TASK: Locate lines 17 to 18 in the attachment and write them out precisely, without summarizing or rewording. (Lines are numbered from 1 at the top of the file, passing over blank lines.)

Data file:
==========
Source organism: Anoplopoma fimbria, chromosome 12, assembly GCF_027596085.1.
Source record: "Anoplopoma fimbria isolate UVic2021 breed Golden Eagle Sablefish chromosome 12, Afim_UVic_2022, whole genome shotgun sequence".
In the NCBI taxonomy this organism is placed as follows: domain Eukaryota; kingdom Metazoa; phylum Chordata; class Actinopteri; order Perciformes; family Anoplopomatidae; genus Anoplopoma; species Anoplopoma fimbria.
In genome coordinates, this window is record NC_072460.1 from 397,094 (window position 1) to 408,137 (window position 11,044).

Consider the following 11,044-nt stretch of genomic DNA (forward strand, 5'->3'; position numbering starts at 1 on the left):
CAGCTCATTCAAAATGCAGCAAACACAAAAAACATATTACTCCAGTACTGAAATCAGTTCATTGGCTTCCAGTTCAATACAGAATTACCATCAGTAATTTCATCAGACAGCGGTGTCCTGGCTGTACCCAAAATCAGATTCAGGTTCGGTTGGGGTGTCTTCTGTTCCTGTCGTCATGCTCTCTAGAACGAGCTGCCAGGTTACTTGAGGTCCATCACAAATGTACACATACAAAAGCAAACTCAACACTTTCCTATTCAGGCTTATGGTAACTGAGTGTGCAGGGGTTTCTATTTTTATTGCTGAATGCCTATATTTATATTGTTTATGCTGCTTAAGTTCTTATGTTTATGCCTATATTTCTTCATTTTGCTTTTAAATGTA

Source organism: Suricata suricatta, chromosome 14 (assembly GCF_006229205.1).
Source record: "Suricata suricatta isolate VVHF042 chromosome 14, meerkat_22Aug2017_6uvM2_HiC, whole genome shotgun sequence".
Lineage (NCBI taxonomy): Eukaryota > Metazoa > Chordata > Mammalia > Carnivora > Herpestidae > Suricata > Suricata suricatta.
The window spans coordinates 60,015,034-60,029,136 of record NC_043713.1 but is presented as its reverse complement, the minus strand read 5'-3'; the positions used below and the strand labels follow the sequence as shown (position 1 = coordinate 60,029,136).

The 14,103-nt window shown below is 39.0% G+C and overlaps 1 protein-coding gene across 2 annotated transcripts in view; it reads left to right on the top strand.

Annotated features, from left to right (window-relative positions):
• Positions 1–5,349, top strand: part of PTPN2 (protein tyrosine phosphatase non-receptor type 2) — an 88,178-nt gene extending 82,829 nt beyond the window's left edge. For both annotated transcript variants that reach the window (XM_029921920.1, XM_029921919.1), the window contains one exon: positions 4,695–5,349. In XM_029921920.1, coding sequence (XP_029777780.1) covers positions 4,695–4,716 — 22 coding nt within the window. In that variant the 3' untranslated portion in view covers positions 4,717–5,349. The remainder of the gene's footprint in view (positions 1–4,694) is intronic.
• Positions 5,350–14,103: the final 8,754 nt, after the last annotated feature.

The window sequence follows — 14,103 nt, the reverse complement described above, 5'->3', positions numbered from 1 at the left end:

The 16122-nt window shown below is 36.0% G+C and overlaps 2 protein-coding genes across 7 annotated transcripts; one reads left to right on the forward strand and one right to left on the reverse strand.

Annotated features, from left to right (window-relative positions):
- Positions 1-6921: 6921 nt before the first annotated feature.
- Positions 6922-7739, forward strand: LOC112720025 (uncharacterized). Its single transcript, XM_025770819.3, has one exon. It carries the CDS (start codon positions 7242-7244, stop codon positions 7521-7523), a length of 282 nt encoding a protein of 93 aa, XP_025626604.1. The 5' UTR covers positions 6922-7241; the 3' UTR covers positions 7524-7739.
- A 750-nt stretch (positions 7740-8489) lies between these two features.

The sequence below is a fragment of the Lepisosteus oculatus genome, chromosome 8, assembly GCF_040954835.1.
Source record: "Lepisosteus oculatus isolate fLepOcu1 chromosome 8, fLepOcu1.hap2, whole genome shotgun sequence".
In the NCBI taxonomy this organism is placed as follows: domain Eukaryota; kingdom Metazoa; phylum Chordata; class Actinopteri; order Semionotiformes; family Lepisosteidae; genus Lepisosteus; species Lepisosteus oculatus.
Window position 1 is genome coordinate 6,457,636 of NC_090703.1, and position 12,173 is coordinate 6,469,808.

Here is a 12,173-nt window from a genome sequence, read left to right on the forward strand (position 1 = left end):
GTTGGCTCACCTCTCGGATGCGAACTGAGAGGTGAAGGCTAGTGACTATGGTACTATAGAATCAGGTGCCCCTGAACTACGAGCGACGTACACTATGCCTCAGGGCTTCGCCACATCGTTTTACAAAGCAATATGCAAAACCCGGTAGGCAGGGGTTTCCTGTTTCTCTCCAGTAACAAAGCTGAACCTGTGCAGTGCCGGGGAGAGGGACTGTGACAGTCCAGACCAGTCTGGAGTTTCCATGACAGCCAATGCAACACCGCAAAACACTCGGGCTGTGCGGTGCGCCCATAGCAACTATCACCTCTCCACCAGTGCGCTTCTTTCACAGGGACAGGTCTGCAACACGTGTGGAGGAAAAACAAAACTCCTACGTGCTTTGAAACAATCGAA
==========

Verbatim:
Annotated features, from left to right (window-relative positions):
- Positions 1-6921: 6921 nt before the first annotated feature.